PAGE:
Margrete Lamond

Margrete Lamond


In 2016 Margrete founded Dirt Lane Press Inc., a not-for-profit publisher that creates quality books for young readers, on the premise that every book is a socially significant cultural act. Dirt Lane Press Inc. aims to connect people with quality books in meaningful ways, and partners with refugee and asylum-seeker groups, youth groups, and mental-health organisations.

Margrete holds a master’s degree on the social benefits of aesthetic quality, and commences a PhD at Monash in 2019 to research the socio-biological impact of literature. Margrete has also authored over 20 titles for young readers. Her most recent title, The Sorry Tale of Fox and Bear, was short-listed for the 2018 NSW State Premier’s Award.

Publishing and Copyright

Margrete has worked as publisher in children’s publishing for two decades, specialises in award-winning picture books. She was first to publish household names Nick Bland and Freya Blackwood, and regularly publishes leading children’s authors including Ursula Dubosarsky, Libby Gleeson and Bronwyn Bancroft.

She spent four years at Scholastic Press, moved to Little Hare Books, and then to Hardie Grant Egmont, to build an internationally recognised list of quality titles.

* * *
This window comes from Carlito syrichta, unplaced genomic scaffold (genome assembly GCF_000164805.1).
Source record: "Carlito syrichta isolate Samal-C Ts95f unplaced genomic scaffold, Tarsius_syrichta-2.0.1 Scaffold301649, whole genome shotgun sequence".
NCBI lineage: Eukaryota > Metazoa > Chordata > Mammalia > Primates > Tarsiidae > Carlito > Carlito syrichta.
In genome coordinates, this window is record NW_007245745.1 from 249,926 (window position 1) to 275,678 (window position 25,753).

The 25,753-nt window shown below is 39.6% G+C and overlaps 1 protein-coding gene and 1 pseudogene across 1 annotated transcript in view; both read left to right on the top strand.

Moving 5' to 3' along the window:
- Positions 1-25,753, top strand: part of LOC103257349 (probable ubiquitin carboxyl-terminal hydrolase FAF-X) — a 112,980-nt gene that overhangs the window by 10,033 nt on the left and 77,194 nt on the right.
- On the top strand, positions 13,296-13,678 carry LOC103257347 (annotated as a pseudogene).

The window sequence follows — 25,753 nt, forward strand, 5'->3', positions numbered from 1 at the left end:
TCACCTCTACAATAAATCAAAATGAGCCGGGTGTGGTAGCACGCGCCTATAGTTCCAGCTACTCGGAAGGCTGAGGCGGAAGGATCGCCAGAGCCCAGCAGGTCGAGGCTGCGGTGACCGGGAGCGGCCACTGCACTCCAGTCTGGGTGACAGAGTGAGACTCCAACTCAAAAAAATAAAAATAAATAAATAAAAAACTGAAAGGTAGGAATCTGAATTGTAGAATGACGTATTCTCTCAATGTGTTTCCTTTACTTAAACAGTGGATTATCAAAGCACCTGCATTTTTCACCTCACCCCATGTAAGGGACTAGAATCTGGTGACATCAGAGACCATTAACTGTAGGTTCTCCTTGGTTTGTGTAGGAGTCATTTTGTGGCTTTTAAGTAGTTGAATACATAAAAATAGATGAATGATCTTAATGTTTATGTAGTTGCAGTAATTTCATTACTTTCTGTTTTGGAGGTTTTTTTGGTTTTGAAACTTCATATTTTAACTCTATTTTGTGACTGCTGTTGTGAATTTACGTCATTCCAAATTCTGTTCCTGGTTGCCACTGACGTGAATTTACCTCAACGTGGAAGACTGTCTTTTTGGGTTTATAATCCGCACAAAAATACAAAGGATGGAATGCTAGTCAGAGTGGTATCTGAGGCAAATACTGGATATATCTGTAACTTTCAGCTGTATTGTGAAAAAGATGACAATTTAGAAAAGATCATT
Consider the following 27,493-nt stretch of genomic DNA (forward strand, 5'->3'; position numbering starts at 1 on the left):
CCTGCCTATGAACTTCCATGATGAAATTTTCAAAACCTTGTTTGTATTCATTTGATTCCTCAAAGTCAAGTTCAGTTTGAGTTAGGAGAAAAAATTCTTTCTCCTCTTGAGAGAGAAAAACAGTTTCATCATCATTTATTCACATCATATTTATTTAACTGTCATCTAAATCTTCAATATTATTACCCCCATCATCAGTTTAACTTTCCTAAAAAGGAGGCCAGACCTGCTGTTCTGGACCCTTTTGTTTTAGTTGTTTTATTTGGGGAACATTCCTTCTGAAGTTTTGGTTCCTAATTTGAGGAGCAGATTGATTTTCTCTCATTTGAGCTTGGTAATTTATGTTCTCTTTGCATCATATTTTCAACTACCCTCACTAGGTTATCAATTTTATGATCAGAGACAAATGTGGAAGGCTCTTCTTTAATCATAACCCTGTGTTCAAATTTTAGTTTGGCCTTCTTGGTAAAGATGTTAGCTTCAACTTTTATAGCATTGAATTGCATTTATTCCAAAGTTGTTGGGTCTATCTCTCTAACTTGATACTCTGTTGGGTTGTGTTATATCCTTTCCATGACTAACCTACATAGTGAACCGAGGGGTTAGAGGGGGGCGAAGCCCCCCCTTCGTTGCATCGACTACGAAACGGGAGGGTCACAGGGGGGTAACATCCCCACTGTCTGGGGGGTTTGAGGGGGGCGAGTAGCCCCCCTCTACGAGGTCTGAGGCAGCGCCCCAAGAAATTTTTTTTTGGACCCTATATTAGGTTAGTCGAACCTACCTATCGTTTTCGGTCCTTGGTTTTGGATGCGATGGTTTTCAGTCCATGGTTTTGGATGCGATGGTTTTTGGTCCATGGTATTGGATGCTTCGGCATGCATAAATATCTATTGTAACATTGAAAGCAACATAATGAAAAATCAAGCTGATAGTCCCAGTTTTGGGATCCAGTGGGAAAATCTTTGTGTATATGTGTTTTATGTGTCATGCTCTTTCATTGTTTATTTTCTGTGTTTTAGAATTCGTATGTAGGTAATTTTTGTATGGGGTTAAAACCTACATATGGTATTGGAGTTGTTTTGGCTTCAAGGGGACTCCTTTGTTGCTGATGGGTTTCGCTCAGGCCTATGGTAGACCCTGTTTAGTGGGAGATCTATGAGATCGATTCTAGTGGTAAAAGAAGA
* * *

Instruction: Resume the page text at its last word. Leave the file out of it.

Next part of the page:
Margrete is concerned about creators’ shrinking incomes, the negative implications of the proposed ‘Fair Use’ legislation, and threats to the sustainability of creating and publishing in Australia.

Comment on Nomination

I seek this opportunity to proactively champion the preservation of a vibrant, unique Australian cultural identity and to energetically defend the future of Australian creative industries by ensuring governments understand the social value of creativity.

My two main interests regarding the future of imaginative culture are:

That the erosion of copyright is underpinned by a creeping societal dismissal of the relevance of imaginative culture.
I believe that defending creators’ rights means championing the social relevance of a thriving imaginative culture. I am concerned that erosion of copyright outpaces pioneering research into the positive effects of creative culture.

That growing children’s literature and championing its creators will positively impact the future of the publishing industry.
I recognises that adult readers were once child readers. A flourishing sector of literary works for children is fundamental to the future viability of a thriving publishing industry and of literary publishing.

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